We have a national leadership that is using divisive issues to cling on to political power, but after 60 years, it is time to move on to a needs-based economic policy, writes Mt Elvira.
The fragile state of racial unity in our country comes to mind as I watch Remember the Titans – a movie about how a white and black high school football team is combined and how they overcome the racial tensions of those times to become state champions.
True, we are in a much better state than the race relations of the 1970s in Virginia on which the movie is based. We have not heard of any food outlets in our country that refuse to serve a customer of a different race as happened in a bar that refused to serve blacks in that movie.
But this is the frightening part: we seem to be moving in that direction. As I watch those feel-good documentaries on television as we celebrate 60 years of independence for the Peninsula (and 54 years since the formation of Malaysia) in juxtaposition to the reality on the ground, I can’t help feeling a foreboding sense of gloom.
We had cups in a primary school water dispenser segregated based on religion. We had a supermarket designating halal trolleys and non-halal trolleys. We had rakyat denied government services because their attire was deemed unsuitable. We now have a hotel that refuses to refrigerate the milk of a mother for fear it is not halal.
All these are symptoms of a society on the path towards being segregated. Sure, all these actions were not institutionalised; yet, it is the government of the day that is the driving force behind the Islamisation of our country. Would it be a far jump of the imagination to have a zealot or extremist declare non-Muslims persona non grata in an establishment?
The policies in force since the 1970s also play a great part in the segregation in our country. Bumiputeras and non-bumiputeras became not only a matter of policy implementation but also a source of the current state of racial unity in our country.
We may not yet have a business outlet refusing other rakyat based on their race – but if we look at the government’s policy in the award of Public Services Department (JPA) scholarships, how far is it from that? Look at the discounts given to bumiputras for new houses purchase – it matters not if they are multi-millionaires.
How can there not be a sense of resentment and a feeling of us versus them?
Don’t get me wrong – I was and still am a supporter of the New Economic Policy in the spirit it was formulated. But after 60 years, it is time to move on to a needs-based policy. As long as that policy is not corrected in how it is implemented, we will continue to have this segregation by default.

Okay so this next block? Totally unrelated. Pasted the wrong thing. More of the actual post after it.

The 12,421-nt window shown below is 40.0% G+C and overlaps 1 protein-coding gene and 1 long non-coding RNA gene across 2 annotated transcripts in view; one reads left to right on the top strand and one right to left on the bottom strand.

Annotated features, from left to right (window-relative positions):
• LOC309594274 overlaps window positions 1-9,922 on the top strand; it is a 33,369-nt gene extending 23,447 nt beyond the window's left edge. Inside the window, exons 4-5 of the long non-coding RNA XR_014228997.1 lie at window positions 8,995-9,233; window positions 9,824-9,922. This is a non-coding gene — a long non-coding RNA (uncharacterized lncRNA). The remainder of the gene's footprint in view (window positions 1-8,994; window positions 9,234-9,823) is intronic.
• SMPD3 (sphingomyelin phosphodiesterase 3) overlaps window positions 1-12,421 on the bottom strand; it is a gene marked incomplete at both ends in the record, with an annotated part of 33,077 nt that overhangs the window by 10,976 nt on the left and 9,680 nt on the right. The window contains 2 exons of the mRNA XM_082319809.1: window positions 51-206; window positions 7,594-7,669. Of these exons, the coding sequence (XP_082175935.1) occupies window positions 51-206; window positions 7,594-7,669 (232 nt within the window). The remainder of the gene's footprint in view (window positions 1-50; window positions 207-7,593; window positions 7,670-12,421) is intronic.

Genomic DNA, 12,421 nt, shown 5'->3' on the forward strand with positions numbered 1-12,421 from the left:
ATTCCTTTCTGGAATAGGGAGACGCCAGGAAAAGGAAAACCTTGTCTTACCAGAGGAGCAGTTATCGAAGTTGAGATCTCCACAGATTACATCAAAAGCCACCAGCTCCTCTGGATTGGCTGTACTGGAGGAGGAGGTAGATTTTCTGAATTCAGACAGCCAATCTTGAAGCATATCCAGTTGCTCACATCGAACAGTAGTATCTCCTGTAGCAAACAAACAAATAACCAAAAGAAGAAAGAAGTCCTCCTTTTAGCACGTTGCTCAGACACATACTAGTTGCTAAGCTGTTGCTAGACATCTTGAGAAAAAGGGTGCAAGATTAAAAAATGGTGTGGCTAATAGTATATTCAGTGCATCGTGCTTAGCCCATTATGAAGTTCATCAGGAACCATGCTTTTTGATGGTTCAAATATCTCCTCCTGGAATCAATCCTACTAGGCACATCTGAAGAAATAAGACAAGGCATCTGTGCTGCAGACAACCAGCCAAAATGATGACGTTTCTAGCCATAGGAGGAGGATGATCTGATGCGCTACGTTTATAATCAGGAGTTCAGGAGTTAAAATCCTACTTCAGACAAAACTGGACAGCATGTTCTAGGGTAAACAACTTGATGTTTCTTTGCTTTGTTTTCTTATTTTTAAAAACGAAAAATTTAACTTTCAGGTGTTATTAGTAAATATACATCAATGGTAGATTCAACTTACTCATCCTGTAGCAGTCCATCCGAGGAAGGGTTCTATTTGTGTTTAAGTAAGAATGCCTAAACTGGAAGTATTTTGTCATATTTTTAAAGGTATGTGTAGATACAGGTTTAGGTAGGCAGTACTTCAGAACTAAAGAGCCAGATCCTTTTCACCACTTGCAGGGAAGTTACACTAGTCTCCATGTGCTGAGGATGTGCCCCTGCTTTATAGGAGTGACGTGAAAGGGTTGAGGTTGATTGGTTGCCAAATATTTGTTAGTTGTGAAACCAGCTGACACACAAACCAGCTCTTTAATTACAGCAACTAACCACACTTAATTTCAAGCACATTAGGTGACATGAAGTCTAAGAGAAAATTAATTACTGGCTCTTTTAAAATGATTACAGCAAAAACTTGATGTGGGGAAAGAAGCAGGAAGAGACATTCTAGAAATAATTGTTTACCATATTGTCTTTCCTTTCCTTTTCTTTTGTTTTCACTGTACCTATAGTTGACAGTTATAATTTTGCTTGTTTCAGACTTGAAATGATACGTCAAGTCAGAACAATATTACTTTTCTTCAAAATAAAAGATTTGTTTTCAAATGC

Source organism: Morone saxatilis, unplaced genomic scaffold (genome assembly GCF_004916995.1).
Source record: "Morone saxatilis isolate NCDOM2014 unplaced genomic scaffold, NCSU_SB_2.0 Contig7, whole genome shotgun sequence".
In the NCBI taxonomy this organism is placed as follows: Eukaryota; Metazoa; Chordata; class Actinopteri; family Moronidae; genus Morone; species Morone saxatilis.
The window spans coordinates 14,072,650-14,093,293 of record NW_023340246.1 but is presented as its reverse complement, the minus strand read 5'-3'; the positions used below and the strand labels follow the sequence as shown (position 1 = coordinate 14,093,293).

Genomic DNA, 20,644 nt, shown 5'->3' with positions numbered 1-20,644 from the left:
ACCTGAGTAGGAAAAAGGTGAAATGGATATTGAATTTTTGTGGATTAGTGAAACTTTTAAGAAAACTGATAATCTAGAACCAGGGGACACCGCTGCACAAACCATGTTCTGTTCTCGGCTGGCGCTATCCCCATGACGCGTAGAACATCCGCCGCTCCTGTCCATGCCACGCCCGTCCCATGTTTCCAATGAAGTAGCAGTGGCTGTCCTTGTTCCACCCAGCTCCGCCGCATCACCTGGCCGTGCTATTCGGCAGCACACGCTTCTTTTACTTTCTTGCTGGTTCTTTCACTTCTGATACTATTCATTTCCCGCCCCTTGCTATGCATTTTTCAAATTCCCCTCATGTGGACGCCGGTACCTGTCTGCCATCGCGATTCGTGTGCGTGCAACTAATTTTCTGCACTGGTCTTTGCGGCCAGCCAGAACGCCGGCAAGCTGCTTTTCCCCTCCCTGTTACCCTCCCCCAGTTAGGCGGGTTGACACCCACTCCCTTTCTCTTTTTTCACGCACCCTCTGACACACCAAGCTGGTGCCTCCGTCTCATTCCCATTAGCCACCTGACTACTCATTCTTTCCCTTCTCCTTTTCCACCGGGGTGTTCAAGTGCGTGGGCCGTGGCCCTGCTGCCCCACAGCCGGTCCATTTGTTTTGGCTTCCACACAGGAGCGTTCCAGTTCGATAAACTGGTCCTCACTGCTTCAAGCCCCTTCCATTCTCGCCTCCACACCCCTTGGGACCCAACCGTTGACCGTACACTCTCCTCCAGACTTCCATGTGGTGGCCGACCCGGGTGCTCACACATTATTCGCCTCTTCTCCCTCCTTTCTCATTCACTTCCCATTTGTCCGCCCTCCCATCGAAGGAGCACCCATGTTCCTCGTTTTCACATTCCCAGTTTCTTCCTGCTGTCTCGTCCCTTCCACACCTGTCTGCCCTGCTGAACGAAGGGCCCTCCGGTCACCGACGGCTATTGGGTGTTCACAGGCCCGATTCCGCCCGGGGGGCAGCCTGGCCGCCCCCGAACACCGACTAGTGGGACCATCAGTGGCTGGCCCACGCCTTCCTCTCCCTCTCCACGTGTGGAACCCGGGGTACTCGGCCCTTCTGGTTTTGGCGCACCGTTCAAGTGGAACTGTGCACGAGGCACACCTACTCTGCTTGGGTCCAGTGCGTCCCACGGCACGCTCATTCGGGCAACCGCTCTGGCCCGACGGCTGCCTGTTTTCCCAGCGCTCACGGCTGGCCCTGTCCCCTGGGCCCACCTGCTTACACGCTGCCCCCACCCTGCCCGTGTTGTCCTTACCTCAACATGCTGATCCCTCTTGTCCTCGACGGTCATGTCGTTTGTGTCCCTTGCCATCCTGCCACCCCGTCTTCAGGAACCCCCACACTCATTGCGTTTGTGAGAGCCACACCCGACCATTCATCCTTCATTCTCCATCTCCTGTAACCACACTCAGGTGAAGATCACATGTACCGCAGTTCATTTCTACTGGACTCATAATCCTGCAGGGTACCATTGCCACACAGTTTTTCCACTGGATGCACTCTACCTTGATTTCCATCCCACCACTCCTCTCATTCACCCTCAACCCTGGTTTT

Admittedly, the state of our nation’s unity may not be a very valid comparison with events in Remember the Titans. After all, the movie was just about an American high school football team. Yet, it shows that if there is strong leadership and a common destiny to bind us, cohesion can be achieved.
This then is the curse faced by the rakyat at the moment. We have a national leadership that is using race and religion to divide and rule the rakyat, to cling on to political power.
In the show, Bill Yoast, the assistant coach, a white American rises above self-interest and the promise of personal gain to do what is right and honourable – to the extent of directly confronting the match referee for being biased.
In our country, at this critical point in our nation’s history, we have bumiputras like Rafizi Ramli, Mariam Mokhtar and Fa Abdul also willing to stand up for what is right and just. But are there enough rakyat in the rural hinterlands to see the need for change?
In Remember the Titans, because of Yoast’s sacrifice and the right strategy used, the Titans grab victory from the jaws of defeat to become state champions.
Having the right strategy is the critical issue in the coming general election. At it stands, the PKR is coming apart at its seams because of Azmin Ali’s continued courting of Pas – apparently with the blessings of party president Wan Azizah (and I suppose, by default, Anwar)?
Just when Pakatan Harapan had put up a semblance of coming together as a cohesive coalition against the Umnoputras, we have Pas driving a wedge in even before the general election is called. Azmin may have his political survival to contend with, but the greater good should outweigh the need of the individual.
There are none so blind as those who will not see. It is obvious Pas is in cahoots with Umno to play spoiler in the coming general election. The sooner Pakatan Harapan deals with this and draws up strategies to counter this, the better.
Mt Elvira is the pseudonym of a regular reader of Aliran.